Incentive Mechanisms for Peer-to-Peer Streaming

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Pai, Vinay
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The increasing popularity of high-bandwidth Internet connections has enabled new applications like the online delivery of high-quality audio and video content. Conventional server-client approaches place the entire burden of delivery on the content provider's server, making these services expensive to provide. A peer-to-peer approach allows end users to reduce the burden on the service provider by contributing bandwidth by uploading data they have downloaded to other clients. However, the success of a peer-to-peer system hinges on resources contributed by participants. Unfortunately, studies have shown that end users are often reluctant to contribute resources to the system without a concrete incentive to do so. Our thesis is that a robust incentive mechanism is necessary to encourage nodes to contribute resources to the system, and a receiver-driven architecture with a pairwise incentive mechanism allows for great flexibility, simplicity, robustness, and performance. The popular file sharing software BitTorrent is widely used, and includes an incentive mechanism that aims to tie the quality of service a node receives to the amount of resources it contributes. Their incentive mechanism is pairwise, in that nodes only rely on direct first-hand observations eliminating the need for complex distributed algorithms. However, studies have shown that flaws in BitTorrent's incentive mechanism make it vulnerable to gaming. We present SWIFT, our alternative incentive mechanism for BitTorrent-like file sharing applications, and experimentally show that it is more resistant to gaming, while retaining the benefits of a pairwise mechanism. Having validated pairwise incentive mechanisms, we turn to our main goal of live streaming. Pairwise mechanisms rely on a bi-directional flow of data between nodes so that nodes may directly penalize neighbors that do not upload data to them. Therefore, traditional tree-based live streaming systems are not amenable to pairwise incentives. We address this with Chainsaw, our peer-to-peer live streaming system based on an unstructured mesh network. Through extensive experimental evaluation we demonstrate that Chainsaw is able to support high-bandwidth streams to a large number of simultaneous receivers with low packet-loss rates over a wide range of network sizes and other system parameters. We then build on Chainsaw and present Token Stealing, our pairwise incentive mechanism for peer-to-peer streaming. Through detailed experimental evaluation, we show that our algorithm offers good service to all participants in the network when the system is resource-rich. When the system is resource-constrained, however, nodes that contribute resources receive significantly better service than those that do not. Thus, we show that our system is versatile and scalable, offering excellent performance across a wide range of system parameters and network conditions, with a robust incentive mechanism that promotes resource-rich conditions by encouraging nodes to contribute as much bandwidth to the system as they are able.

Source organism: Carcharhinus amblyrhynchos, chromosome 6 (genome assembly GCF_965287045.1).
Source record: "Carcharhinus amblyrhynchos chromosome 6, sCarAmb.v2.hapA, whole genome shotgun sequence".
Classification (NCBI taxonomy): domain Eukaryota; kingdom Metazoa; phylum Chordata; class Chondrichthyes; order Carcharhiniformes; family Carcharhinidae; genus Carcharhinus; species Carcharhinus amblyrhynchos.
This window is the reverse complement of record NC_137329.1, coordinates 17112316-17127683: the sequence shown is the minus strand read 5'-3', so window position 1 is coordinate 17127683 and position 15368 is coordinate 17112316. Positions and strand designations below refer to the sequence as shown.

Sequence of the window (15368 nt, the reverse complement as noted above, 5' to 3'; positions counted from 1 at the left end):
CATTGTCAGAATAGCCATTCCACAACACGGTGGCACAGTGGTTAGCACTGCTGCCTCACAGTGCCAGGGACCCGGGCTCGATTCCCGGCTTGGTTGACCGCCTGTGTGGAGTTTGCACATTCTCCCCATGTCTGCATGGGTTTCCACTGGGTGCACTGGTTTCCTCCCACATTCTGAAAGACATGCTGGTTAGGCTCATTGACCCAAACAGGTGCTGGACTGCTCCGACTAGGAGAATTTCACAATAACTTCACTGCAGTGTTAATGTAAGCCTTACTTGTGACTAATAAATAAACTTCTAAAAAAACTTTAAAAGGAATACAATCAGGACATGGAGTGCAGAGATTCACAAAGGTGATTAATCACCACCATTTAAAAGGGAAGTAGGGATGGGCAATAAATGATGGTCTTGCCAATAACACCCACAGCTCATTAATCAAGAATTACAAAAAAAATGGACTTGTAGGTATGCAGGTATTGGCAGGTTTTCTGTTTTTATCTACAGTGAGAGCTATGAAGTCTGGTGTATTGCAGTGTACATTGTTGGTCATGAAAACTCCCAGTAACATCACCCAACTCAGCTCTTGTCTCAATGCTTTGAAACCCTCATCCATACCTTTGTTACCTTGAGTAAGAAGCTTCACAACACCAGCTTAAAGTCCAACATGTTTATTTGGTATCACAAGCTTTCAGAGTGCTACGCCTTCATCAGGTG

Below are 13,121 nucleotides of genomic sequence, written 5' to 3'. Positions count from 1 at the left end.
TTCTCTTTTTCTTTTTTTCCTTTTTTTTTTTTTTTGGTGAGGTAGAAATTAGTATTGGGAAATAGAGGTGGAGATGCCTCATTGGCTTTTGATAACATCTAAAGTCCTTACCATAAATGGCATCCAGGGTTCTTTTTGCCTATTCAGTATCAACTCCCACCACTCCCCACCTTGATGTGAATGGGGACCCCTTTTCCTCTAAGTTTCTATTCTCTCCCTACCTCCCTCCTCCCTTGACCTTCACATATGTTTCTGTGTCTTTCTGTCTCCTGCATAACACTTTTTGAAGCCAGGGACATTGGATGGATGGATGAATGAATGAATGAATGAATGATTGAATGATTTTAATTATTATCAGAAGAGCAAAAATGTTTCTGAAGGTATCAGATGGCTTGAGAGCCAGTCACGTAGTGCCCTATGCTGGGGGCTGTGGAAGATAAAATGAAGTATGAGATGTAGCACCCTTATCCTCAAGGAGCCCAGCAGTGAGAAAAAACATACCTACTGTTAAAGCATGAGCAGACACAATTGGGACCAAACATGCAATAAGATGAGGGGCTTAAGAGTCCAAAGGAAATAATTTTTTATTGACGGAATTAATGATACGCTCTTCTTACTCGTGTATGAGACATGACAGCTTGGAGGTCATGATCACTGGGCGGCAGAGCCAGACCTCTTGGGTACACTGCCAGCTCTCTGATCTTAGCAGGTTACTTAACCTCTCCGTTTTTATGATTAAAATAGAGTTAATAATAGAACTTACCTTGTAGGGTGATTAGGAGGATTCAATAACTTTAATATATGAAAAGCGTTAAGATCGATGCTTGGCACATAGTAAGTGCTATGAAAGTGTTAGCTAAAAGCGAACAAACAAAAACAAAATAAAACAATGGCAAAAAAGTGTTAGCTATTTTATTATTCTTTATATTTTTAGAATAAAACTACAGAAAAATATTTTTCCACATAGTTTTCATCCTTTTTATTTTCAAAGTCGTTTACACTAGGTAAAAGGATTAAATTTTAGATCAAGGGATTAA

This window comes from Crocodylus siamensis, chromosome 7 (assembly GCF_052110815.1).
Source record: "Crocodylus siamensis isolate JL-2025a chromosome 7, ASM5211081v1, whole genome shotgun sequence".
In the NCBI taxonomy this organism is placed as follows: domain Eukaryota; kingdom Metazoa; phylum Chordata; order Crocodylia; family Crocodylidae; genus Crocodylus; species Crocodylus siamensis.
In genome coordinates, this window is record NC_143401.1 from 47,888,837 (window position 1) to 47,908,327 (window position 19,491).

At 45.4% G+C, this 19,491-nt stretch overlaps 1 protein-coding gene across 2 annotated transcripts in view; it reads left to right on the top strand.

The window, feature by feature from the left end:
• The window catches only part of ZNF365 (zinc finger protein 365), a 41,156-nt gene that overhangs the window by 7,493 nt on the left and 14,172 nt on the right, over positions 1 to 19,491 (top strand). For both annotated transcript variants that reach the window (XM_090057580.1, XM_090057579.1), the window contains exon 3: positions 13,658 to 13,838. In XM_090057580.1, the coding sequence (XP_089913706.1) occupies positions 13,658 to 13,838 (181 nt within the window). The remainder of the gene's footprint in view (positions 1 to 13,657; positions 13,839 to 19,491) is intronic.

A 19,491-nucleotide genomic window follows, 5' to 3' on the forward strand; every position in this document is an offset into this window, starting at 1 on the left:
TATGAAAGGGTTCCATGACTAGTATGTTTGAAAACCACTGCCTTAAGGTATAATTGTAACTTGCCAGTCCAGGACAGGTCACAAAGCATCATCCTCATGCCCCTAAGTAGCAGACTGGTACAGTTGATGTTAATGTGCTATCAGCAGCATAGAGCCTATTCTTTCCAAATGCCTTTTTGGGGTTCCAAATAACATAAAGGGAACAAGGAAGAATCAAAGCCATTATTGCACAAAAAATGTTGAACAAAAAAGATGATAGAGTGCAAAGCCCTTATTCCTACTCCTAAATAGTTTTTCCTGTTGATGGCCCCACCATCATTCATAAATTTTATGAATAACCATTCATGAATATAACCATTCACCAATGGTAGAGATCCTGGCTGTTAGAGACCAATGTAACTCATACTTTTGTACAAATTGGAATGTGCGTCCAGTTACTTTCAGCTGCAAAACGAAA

The Graduate School, Stony Brook University: Stony Brook, NY.
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